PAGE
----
A new book compiled by a man who was once the most senior British soldier in the North recalls the key role Derry played in the peace process.
‘The Ulster Tales’, by John Wilsey is a collection of ten accounts of various people who were involved in the conflict in the North over three decades. They include British soldiers, officers, civil servants, intelligence operatives, journalists, policemen, and the widow of a soldier killed by the IRA.
Mr Wilsey spent many years in the North from the 1960s onwards and in 1990 he became the British army’s director of operations.
One chapter of the book, ‘The Spook’s Tale’, in which he recounts the experiences of John Deverell, the director and co-ordinator of intelligence in the North, described the role played by Derry businessman, Brendan Duddy, in secret negotiations between the IRA and the British government.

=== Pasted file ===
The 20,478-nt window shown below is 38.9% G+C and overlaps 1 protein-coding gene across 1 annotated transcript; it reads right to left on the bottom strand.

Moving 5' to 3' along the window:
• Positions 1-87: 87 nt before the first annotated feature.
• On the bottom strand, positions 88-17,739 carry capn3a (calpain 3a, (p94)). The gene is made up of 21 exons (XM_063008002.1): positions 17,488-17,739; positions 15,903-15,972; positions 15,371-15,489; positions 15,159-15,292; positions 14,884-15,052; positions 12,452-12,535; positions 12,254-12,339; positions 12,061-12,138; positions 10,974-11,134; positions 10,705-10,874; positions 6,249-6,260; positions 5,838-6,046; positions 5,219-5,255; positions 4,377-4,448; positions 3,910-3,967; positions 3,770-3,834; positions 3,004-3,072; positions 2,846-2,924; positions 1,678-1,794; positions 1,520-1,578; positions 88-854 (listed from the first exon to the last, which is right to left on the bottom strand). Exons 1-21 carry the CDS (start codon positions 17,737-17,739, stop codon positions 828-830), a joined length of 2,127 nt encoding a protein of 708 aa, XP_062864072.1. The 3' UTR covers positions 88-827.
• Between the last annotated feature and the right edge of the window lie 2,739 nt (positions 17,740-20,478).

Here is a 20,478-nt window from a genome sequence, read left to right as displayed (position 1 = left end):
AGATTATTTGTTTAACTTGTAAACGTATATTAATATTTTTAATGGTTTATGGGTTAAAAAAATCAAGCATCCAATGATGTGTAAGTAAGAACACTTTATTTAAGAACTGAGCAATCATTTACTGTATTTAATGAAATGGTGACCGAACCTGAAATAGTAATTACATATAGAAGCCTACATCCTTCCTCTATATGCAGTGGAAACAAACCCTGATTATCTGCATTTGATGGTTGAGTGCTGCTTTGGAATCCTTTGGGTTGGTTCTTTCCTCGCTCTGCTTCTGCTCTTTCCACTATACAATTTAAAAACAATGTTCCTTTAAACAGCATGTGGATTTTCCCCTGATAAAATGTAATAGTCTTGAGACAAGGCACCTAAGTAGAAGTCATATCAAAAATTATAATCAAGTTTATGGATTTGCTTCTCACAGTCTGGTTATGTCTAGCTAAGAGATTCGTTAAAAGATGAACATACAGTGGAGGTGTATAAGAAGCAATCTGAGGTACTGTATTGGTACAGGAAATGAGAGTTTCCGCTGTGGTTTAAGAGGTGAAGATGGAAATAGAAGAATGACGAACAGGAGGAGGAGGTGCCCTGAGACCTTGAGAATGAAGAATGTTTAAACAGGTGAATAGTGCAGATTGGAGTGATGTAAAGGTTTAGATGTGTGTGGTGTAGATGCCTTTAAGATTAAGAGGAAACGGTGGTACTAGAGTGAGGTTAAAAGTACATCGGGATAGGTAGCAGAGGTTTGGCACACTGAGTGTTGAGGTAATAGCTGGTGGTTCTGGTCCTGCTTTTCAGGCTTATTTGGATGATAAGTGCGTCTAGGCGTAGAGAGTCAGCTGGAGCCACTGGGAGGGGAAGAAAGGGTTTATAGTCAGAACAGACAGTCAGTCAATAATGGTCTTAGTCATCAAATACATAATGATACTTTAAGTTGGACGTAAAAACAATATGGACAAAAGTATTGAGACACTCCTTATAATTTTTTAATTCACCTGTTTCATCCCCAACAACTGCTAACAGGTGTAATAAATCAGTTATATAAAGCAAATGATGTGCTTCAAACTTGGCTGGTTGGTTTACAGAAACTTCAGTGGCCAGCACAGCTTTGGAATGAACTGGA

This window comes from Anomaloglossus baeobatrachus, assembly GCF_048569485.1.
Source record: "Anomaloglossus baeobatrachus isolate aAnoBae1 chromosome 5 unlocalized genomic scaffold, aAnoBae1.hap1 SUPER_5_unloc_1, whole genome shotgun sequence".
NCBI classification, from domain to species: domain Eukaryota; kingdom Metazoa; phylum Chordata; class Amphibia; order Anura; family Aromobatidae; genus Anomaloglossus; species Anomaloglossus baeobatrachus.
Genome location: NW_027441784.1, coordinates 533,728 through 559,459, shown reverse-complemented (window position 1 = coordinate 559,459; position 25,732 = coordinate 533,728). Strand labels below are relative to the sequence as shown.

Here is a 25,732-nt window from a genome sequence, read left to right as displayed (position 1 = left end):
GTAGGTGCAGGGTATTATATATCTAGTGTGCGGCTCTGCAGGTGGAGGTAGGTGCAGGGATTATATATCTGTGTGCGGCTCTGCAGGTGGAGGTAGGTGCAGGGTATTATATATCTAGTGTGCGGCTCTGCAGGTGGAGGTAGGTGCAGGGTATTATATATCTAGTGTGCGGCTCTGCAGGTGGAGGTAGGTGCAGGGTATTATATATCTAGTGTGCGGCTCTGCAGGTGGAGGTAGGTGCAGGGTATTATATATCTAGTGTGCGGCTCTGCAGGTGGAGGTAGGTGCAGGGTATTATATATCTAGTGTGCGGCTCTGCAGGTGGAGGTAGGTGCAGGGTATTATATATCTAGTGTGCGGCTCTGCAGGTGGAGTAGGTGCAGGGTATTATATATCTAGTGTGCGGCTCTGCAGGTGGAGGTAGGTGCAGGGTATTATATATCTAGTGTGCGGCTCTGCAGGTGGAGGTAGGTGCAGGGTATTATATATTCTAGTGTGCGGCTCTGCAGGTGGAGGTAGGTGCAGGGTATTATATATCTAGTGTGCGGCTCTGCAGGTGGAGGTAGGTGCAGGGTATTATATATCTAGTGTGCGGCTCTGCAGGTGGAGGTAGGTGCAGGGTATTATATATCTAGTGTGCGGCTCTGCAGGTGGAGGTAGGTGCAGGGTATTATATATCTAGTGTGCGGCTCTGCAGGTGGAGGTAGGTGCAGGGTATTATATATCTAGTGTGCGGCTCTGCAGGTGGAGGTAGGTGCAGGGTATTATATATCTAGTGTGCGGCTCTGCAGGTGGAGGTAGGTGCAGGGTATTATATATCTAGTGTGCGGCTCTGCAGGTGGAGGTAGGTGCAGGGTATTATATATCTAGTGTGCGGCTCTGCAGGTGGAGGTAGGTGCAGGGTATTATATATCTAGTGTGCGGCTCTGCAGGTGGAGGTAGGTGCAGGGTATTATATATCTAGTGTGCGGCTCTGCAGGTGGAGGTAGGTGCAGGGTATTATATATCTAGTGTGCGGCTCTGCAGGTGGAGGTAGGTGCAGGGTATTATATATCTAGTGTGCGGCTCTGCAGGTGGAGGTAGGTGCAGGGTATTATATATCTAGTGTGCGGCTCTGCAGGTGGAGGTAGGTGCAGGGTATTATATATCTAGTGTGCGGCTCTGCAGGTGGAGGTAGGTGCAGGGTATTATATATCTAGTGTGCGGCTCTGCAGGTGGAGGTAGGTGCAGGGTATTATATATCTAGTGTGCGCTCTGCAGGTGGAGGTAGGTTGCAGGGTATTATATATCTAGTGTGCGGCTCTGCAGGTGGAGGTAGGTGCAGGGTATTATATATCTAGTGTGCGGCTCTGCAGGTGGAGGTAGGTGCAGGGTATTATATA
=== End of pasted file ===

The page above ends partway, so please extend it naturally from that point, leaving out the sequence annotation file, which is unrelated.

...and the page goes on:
Mr Deverell’s chapter deals with Mr Duddy’s dealings with Mr Oatley and his successor, known as ‘Mr Henderson,’ ‘Robert,’ or by others as ‘Fred’.
The chapter also describes Mr Duddy as an “unlikely peacemaker”, and recalls British intelligence officer Frank Steele’s comments that Martin McGuinness “had the coldest, most penetrating eyes he had ever seen” following their meeting during secret talks held at Cheyne Walk, Westminster.
The book also makes several mentions of Bloody Sunday and its impact on how the British army’s operations in the North were viewed.
Writing about Bloody Sunday in his postscript to the book, Mr Wilsey writes; “Bloody Sunday was an aberration. However, the shaming events of that day do not invalidate the claim that the overall British contribution in Northern Ireland was laudable.
“Moreover, the mark of a healthy organisation is one that can look back on its mistakes, learn from them, and ensure they are never repeated. They were never again repeated.”
‘The Ulster Tales - a tribute to those who served 1969-2000 ’ has a foreword by John Chilcot and is published by Pen and Sword Books.